There was dismay, shock and fury Friday at the deadly police ambush in Dallas — an unfolding national tragedy that cut across two burning issues of gun control and the use of deadly force against black suspects by law enforcement.
Snipers shot 12 officers who were policing a protest march organized in the wake of the fatal police shooting of Minnesota school kitchen supervisor Philando Castile. Five of the Dallas police officers were killed.
Gabby Giffords, the ex-congresswoman who became an outspoken advocate for gun control after surviving being shot in the head in 2011, tweeted that she was "heartbroken" by the killings.
President Barack Obama, who was in Poland for a NATO meeting, condemned the "vicious, callous and despicable attack."
"I believe I speak for every single American when I say that we are horrified over these events and that we stand united with the people and the police department in Dallas," the president told reporters. "We also know that, when people are armed with powerful weapons, unfortunately that makes attacks like these more deadly and more tragic."
As much of downtown Dallas remained on lockdown early Friday, Texas senator and former Republican presidential hopeful Ted Cruz tweeted his support for police.
Donald Trump tweeted "prayers and condolences" to the families "who are so thoroughly devastated by the horrors we are all watching take place in our country."
His Democratic rival Hillary Clinton, meanwhile, said on twitter that she "mourned for the officers shot while doing their sacred duty to protect peaceful protesters, for their families and all who serve with them."
Clinton's rival in the Democratic primary Bernie Sanders, also tweeted his shock.
Orlando Mayor Buddy Dyer, whose city is still recovering from the mass shooting in that city's Pulse nightclub that left 49 dead in that city on June 12, also expressed his support.
Former House Speaker Newt Gingrich — a rumored potential vice presidential choice for Trump — said the shooting should be a "wake-up call" and criticized the president.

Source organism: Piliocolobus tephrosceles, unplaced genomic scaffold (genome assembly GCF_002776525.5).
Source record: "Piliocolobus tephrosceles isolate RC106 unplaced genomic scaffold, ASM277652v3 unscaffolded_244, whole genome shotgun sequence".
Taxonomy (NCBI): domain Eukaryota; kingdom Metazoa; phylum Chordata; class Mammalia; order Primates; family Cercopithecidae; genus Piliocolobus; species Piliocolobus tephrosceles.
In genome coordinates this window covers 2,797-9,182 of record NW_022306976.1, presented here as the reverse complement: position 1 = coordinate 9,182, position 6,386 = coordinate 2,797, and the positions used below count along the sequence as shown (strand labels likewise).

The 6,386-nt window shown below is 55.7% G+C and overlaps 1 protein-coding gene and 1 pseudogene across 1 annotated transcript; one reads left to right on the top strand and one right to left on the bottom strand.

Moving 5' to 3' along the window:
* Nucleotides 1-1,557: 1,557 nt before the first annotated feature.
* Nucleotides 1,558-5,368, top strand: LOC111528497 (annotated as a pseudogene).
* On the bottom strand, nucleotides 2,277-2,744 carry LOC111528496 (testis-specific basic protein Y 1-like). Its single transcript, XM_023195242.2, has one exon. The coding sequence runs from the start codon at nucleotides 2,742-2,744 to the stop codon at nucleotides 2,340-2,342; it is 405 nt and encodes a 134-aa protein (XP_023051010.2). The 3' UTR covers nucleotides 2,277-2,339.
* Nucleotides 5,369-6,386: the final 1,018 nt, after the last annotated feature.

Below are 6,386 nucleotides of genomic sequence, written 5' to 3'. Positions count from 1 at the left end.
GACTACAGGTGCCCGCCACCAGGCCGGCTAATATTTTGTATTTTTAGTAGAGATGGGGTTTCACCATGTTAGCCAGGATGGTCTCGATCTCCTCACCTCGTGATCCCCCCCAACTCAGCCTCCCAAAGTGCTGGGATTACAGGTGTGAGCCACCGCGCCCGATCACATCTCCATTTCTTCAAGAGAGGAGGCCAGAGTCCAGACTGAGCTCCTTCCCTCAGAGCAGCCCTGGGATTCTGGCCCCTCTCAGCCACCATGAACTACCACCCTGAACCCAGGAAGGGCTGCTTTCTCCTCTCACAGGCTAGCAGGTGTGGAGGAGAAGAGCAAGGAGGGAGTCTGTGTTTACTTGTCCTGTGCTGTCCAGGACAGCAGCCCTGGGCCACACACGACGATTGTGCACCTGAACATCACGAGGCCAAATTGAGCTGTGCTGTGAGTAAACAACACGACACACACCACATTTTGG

"We're in the eighth year of a president who could have brought us together," Gingrich said on Fox News. "A president who could have worked in the African-Americans community to make people feel better about themselves. A president who could have offered visionary changes in the policies that have failed for the last 50 years. They don't the all of that."
Massachusetts Sen. Elizabeth Warren — a rumored potential vice presidential pick for Clinton — pushed back against the violence that sparked the protests and the violence that occurred there, while dismissing the more divisive reactions.
Former president and former Texas Gov. George W. Bush released a statement saying he and wife Laura were "heartbroken" over the deaths in their state.
"Murdering the innocent is always evil, never more so than when the lives taken belong to those who protect our families and communities," the former president said.
The National Rifle Association — which remained largely silent over the protest-sparking deaths of two men who were armed and later killed by police during routine traffic stops — released a statement mourning those lost in Dallas.
"I want to express the deep anguish all of us feel for the heroic Dallas law enforcement officers who were killed and wounded, as well as to those who so bravely ran toward danger to defend the city and the people of Dallas," NRA executive vice president and CEO Wayne LaPierre said in a statement.
California Attorney General Kamala Harris said the shootings in Dallas were "a grave reminder of the dangers our law enforcement officers face each day in service of their communities."
"I pray for the officers who lost their lives tonight, for their grieving families and our law enforcement brothers and sisters in Dallas," she added in a statement.
As graphic video of what appeared to be the execution-style shooting of police was shared online, some also lashed out in anger.
Former Republican Congressman from Illinois Joe Walsh sent a slew of furious tweets directed at Obama and the Black Lives Matter movement, which has organized demonstrations to draw attention to the deaths of people of color at the hands of police.
The radio host also tweeted that he had not been calling for violence "against Obama or anyone" after reportedly deleting an inflammatory post.
"Obama's words and BLM's deeds have gotten cops killed," he said. "Time for us to defend our cops."